Since moving past the Philippines, animated multispectral imagery indicates the fully exposed low level circulation center (LLCC) has significantly elongated. Remnant convection to the northeast has been further reduced and sheared, and is now over 90 nm detached to the east.

TD 02W enhanced image - May 10th, 2009

TD 02W enhanced image - May 10th, 2009

TD 02W multispectral imagery - May 11th, 2009 © JTWC

multispectral imagery - May 11th, 2009

Environmental analysis indicates TD02W is under moderate to strong vertical wind shear (VWS) and is tracking over cooling sea surface temperatures (SST) below 25 celsius. Maximum significant wave height 10 feet.

Chan-hom is expected to move very slowly north along the western edge of a low level ridge (or become quasi-stationary) then dissipate by TAU 12.

Chan-Hom (02W) Hits Northern Philippines

May 8th, 2009 Category: Tropical Cyclones

Track of Tropical Storm 02W (Chan-Hom) - May 8th, 2009

Track of Tropical Storm 02W (Chan-Hom) - May 8th, 2009

TS 02W © JTWC

TS 02W

Chan-Hom (02W) has been downgraded from a typhoon to a tropical storm. It is now located approximately 275 nautical miles northeast of Manila, Philippines, after tracking east-northeastward at 14 knots over the past six hours. Maximum significant wave height is 10 feet.

Before losing strength, Chan-Hom pummelled the northern Philippines, hitting the northern province of Pangasinan late Thursday with maximum winds of 150 kilometres per hour and gusts of up to 185 kph.

Aat least five people were killed in landslides, by drowning and in other accidents, reported disaster relief officials, and others were injured or have been reported missing. The typhoon also caused blackouts and damage to buildings.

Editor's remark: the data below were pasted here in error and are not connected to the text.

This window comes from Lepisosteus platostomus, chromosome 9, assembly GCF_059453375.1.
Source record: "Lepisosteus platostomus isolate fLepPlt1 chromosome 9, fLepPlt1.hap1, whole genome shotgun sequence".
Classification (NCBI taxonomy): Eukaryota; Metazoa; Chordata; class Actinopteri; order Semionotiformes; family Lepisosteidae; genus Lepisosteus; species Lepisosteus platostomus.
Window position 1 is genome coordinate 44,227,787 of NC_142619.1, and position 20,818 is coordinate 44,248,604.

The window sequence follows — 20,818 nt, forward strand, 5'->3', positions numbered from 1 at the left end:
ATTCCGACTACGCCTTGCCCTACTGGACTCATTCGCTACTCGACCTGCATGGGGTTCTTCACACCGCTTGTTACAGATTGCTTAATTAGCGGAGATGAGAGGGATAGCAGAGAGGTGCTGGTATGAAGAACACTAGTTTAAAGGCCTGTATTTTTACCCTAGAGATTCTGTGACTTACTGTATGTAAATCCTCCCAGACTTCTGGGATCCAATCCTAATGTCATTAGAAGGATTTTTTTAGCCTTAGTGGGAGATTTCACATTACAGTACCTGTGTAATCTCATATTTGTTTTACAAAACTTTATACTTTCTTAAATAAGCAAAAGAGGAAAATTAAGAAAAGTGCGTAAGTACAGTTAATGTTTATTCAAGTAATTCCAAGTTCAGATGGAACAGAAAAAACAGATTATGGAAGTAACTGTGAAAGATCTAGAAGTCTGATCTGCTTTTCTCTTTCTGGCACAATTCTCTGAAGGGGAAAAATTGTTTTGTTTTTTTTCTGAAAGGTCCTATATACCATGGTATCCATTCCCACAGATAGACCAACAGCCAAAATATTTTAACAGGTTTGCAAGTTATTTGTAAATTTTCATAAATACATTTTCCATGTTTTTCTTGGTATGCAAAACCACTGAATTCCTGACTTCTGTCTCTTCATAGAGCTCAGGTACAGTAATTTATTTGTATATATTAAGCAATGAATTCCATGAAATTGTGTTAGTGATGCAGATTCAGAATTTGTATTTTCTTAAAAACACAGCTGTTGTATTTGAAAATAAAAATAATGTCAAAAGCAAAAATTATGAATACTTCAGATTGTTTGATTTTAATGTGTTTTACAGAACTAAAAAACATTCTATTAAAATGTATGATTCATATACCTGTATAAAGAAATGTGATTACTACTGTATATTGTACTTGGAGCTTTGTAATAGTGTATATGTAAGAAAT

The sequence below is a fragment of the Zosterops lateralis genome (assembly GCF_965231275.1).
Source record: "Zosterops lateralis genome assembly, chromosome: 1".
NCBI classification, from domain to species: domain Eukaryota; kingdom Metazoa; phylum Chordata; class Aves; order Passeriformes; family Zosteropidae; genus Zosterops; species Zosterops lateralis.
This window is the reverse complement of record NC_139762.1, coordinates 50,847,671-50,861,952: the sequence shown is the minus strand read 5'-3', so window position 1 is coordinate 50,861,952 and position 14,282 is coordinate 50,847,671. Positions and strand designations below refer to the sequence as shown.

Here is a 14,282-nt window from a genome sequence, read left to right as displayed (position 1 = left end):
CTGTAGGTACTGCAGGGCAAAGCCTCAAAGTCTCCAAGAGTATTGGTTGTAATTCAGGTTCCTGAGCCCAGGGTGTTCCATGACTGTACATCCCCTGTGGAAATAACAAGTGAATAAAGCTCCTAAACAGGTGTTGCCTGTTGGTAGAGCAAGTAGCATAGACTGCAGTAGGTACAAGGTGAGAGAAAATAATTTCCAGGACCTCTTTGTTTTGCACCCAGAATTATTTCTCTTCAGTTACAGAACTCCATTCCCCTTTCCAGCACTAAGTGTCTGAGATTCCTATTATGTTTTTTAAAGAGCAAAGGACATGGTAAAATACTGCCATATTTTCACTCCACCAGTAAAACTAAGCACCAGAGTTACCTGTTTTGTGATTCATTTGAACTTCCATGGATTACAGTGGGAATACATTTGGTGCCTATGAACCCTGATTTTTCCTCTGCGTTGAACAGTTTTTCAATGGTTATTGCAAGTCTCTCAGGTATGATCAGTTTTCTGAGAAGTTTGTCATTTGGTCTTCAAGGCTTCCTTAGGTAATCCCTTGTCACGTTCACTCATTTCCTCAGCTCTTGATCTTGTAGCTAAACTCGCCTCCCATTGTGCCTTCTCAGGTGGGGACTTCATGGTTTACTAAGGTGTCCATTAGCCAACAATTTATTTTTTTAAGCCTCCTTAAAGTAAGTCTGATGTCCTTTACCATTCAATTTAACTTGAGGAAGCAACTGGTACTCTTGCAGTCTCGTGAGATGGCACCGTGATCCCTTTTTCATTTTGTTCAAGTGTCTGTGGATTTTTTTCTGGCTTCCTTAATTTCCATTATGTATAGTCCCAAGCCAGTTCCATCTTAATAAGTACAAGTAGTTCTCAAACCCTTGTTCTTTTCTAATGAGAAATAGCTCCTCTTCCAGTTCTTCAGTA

Chan-Hom struck the Philippines a few days after typhoon Kujira battered eastern provinces, killing 27 people and damaging more than 9 million dollars worth of crops, livestock and fisheries.

According to the Weather Bureau, Chan-Hom weakened as it made landfall and continued to move north-east at 15 kph. Its maximum winds dropped to 95 kph and gusts of up to 120 kph.

Recent animated multispectral imagery shows a poorly organized low level circulation center (LLCC) with deep convection sheared towards the East with a strong poleward outflow channel. An AMSU-B image shows a well defined LLCC with deep convective banding far to the East of the center.

Upper level analysis indicates the system is in an area of moderate to high vertical wind shear and to the north of the upper-level subtropical ridge axis. Chan-Hom is currently under the steering influence of a low- to mid-level near-equatorial ridge to the Southeast.

The system is expected to come under the influence of a low-level midlatitude ridge to the northeast after TAU 24. The system will then start to track to the north under the new influence and is expected to be out of the Philippines by Sunday.

Chan-Hom (02W) Upgraded to Typhoon Status

11.1N 116.7E

May 7th, 2009 Category: Tropical Cyclones

Track of Typhoon 02W (Chan-Hom) - May 7th, 2009 © Univ. of Wisconsin

Track of Typhoon 02W (Chan-Hom) - May 7th, 2009

TY 02W © JTWC

TY 02W

Chan-Hom has been upgraded from tropical storm to typhoon status.

It is located in the South China Sea approximately 150 nm west-
northwest of Manila, Philippines, after tracking east-northeastward at 10 knots over the past six hours.

Recent animated multispectral imagery shows a well defined circulation with convective banding biased to the east of the center.

Infrared imagery indicates a depression in the clouds over the low level circulation center(LLCC).

An AMSU-B image shows a broken ring of deep convection with convective bands wrapping into the North, East and South of the system.

Animated water vapor imagery shows well formed dual channel outflow to the Northeast and Southwest.

Upper level analysis shows that the system is moving into an area of increased vertical windshear and near an area of upper-level diffluence.

Maximum significant wave height is 18 feet. Sea surface temperatures remain favorable for further development, but the systems proximity to land will quickly impact its ability to sustain itself.